8 Incredible Facts About Ladybugs

Ladybugs are popular garden insects, but did you know that they eat their own eggs or that false ladybugs exist? Let’s learn all about them with these amazing ladybug facts.

Sep 24, 2023By Lisa Szymanski
facts ladybugs

It’s a good sign when you see a ladybug in your garden. These tiny and colorful insects are helpful pollinators, and they can eat thousands of plant pests, such as aphids and thrips, in only a few months. Their voracious appetite has earned these little red bugs the respect of farmers from all over the world who use them for natural pest control. There’s so much to learn about these insects, so let’s delve into 8 incredible facts about ladybugs in the following guide.

1. Ladybugs Come in Different Colors

orange ladybug walking on a grass blade
An orange ladybug on a leaf.

The true or common ladybug has red wings, seven black dots, and white patches on either side of its face. Red and black are typical of these creatures, but many of these pretty-looking insects are found in yellow, orange, and blue. Another interesting fact about their color is that they don’t always have black spots. Some ladybug species have a pattern similar to a checkerboard on their wings, while others have clear stripes. A ladybug is a helpful little insect but there is a similar type of bug that is actually a pest.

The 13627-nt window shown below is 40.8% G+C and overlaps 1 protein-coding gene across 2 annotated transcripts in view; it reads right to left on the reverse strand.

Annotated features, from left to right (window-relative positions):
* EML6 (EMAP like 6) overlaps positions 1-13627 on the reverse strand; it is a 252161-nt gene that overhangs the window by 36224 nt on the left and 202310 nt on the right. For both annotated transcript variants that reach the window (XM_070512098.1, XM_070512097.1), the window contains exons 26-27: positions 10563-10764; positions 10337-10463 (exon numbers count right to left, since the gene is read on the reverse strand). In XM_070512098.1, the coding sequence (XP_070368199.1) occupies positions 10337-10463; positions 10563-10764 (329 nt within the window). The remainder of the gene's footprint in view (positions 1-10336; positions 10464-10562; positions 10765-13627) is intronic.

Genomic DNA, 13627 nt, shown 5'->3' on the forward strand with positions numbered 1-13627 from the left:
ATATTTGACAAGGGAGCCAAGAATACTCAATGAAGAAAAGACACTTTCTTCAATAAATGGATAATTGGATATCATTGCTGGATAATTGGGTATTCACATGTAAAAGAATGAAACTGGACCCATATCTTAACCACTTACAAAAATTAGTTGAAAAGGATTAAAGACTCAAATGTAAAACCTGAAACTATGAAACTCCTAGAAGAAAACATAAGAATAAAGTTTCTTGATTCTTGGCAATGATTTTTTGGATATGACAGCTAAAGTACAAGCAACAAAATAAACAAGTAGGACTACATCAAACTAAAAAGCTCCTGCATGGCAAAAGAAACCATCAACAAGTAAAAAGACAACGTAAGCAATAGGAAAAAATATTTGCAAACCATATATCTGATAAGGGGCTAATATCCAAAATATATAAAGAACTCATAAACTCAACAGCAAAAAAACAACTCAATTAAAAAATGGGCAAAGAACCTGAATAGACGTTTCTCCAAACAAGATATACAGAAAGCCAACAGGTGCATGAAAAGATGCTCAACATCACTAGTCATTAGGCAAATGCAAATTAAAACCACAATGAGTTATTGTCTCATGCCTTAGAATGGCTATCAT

2. Some Ladybugs are Imposters

asian lady beetle on green leaf
An Asian lady beetle has a white face.

The Asian ladybug, or lady beetle, closely resembles the beloved red and black ladybug. Asian beetles have white heads, and red and orange wings with black spots, but they are not helpful insects and are pests in the garden. They spread parasites to true ladybugs and become a nuisance when they move into your home to find shelter. These imposters are bigger than regular ladybugs, and they release a strong-smelling liquid when they feel threatened. An Asian ladybug will bite, and it can get stuck inside your dog’s or cat’s mouth if accidentally consumed.

3. Male and Female Ladybugs Are Almost Identical

two ladybugs sitting together on a dark green leaf
A male and female ladybug share a leaf.